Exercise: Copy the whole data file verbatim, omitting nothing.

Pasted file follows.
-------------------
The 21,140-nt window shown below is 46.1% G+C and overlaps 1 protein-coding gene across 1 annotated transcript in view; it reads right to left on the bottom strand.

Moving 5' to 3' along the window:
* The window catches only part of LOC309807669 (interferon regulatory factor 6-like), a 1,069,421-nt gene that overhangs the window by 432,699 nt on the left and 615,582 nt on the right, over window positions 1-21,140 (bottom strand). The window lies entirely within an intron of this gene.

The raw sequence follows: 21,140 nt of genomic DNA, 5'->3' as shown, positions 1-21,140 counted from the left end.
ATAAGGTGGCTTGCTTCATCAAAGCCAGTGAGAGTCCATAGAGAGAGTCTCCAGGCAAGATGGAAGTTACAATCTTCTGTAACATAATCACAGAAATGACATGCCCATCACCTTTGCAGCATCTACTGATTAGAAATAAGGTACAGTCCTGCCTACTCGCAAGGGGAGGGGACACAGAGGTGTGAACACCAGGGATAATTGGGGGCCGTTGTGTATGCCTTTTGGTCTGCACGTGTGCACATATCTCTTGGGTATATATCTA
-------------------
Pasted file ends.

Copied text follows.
The 21,140-nt window shown below is 46.1% G+C and overlaps 1 protein-coding gene across 1 annotated transcript in view; it reads right to left on the bottom strand.

Moving 5' to 3' along the window:
* The window catches only part of LOC309807669 (interferon regulatory factor 6-like), a 1,069,421-nt gene that overhangs the window by 432,699 nt on the left and 615,582 nt on the right, over window positions 1-21,140 (bottom strand). The window lies entirely within an intron of this gene.

The raw sequence follows: 21,140 nt of genomic DNA, 5'->3' as shown, positions 1-21,140 counted from the left end.
ATAAGGTGGCTTGCTTCATCAAAGCCAGTGAGAGTCCATAGAGAGAGTCTCCAGGCAAGATGGAAGTTACAATCTTCTGTAACATAATCACAGAAATGACATGCCCATCACCTTTGCAGCATCTACTGATTAGAAATAAGGTACAGTCCTGCCTACTCGCAAGGGGAGGGGACACAGAGGTGTGAACACCAGGGATAATTGGGGGCCGTTGTGTATGCCTTTTGGTCTGCACGTGTGCACATATCTCTTGGGTATATATCTA